Again, I'll wait to actually read the paper before any of this is certain. Maybe the author did indeed a great job and I can move on.

Posted by: Roland Deschain at August 30, 2007 4:42 PM

And my last point on this :D - what do they mean "explicit endorsement of the consensus". Do they mean by that that climate change is occurring or that humans have an impact on the change or that it's dangerous climate change?

Posted by: Roland Deschain at August 30, 2007 4:51 PM

Here's one for the screen-shotters:

I looked at the CBC home page yesterday as of the early afternoon, and saw "Tomorrow's Forecast" as being about 37 degrees (Celsius) for Toronto. So, I ran an errand on foot in 30-degree weather partially on that basis, as I had to run it anyway and the forecast said it would be hotter.

Then, last evening, I saw that the forecast high had been changed to 24-5 degrees.

It's a pity that I didn't get a screen shot for both, because that's a pretty wide revision - downwards - for a next-day forecast. It shows a certain sub voca bias in the forecasting service.

(Just to let ya know: The only choices I had was yesterday afternoon or early this morning, so the timing of the errand is largely a memory anchor for the extent of the revision.)

Posted by: Daniel M. Ryan at August 30, 2007 5:25 PM

no, roland - your suggestion is 'bad science'.
Very bad science.

You are suggesting that it would only be correct, when researching papers dealing with causes of climate change - to only accept those papers that deal with ONE cause - the human cause. You wouldn't accept in your data base any papers that explored other causes.

So- what's the point of your research? Just to gather papers that focused on ONE cause of climate change?

These two historians were researching scientific papers dealing with CAUSES of climate change. Not just one cause. But all causes. They weren't selecting only one cause - ie - solar vectors. Or human industrialism. Or increased animal population. Or... \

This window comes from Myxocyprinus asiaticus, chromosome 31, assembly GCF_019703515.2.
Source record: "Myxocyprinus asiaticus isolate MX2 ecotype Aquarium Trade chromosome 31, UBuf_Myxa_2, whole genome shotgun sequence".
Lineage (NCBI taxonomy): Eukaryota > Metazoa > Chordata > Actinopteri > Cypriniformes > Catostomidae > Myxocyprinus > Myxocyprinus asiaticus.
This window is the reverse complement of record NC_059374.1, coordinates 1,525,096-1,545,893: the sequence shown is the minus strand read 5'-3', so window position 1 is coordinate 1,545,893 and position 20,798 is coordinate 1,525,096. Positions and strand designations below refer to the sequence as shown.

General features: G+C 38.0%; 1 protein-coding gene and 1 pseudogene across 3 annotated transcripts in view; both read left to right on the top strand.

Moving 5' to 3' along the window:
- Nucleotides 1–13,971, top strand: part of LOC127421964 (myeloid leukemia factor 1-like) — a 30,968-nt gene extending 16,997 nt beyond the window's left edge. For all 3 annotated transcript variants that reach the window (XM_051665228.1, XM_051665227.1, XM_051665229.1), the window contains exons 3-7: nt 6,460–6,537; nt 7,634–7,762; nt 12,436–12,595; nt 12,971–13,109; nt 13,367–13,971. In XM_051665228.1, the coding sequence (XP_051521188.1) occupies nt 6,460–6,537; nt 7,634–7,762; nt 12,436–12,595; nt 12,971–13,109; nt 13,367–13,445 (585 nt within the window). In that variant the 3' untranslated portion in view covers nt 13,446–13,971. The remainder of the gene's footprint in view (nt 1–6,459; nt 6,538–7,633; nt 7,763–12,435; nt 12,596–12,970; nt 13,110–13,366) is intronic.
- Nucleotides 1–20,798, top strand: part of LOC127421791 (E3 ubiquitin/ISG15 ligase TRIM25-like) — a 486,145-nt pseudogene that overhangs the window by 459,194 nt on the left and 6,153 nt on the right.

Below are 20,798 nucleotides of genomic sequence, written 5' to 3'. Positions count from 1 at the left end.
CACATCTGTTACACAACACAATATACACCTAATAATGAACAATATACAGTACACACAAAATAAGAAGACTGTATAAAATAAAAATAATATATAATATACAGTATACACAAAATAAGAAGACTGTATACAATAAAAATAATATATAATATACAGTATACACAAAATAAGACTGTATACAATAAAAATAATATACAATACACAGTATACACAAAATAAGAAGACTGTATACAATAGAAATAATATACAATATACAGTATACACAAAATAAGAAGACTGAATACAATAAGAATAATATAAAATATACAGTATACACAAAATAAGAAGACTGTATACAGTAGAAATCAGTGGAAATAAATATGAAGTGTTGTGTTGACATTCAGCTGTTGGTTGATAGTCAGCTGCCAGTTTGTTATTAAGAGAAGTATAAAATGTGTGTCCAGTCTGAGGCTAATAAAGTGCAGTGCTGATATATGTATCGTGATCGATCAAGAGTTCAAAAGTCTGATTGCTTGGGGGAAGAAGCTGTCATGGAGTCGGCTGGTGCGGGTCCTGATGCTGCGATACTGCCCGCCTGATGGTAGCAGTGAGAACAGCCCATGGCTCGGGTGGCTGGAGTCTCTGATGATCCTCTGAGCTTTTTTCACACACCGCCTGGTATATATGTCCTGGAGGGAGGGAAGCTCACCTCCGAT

They were gathering a data base that included ALL categories of causes. Then, they added up the numbers in each category. And found that of ALL the papers exploring climate change, in the 10 years between 1993-2003, the majority were focused around human causality - and in addition, concurred that humans were the cause.

however, in the years between 2004-07 - this has changed. Using the same categories - the human causality ratio has dropped. That means that scientists are not focused on human causality but on other causes of climate change.

So- your suggestion of only having ONE category in your data base, human causality, is bad science. You are ignoring the research on the other causes.

And - this research had a specific goal. To compare the focus on causes of climate change. Not to simply list all the papers saying change is due to humans. But to provide a ratio - ie, telling us the ratio in each category.

Posted by: ET at August 30, 2007 5:40 PM

With AGW pretty much dead but not yet buried, it's time to get prepared for the next big scare.
I predict it will be Global Foaming: the earth is in peril from all the shampoo in the oceans.
It has a nice ring to it, sorta sounds like global warming, it can be blamed on our consumer society, and it gives hippies another excuse not to take a bath.

Posted by: Stan at August 30, 2007 5:45 PM

ET - read Roland's comments again. His point is the neglect of their considering causation, meaning the sample population may be overinflated, and hence the conclusion is overly strong.

Posted by: Tenebris at August 30, 2007 6:07 PM

tenebris - then I admit I'm totally puzzled. I thought roland specifically wanted the research to only investigate human causality.

To my understanding, the research is a simple compilation of ALL articles dealing with climate change. The variables include multiple causes, as well as 'no causes' - ie, basic descriptions of change. These could be categorized under: Causes (and these could be listed); and No Causes.

To restrict the study to those that specifically focus on causation could be done- but I think that this would not necessarily produce valid results. First, you have to gather a full data base - without setting up any causal links. That also suggests that causality is not clear, simple or singular.

Posted by: ET at August 30, 2007 6:35 PM

I will note that the study is not published yet (I checked the latest Energy and Environment) so we may be jumping the gun. However Tim Lambert is looking at it.

I would be surprised if there really are 48% that are neutral papers, refusing to either accept or reject the hypothesis. However that is why they are made available to check over.

John

Posted by: John Cross at August 30, 2007 7:52 PM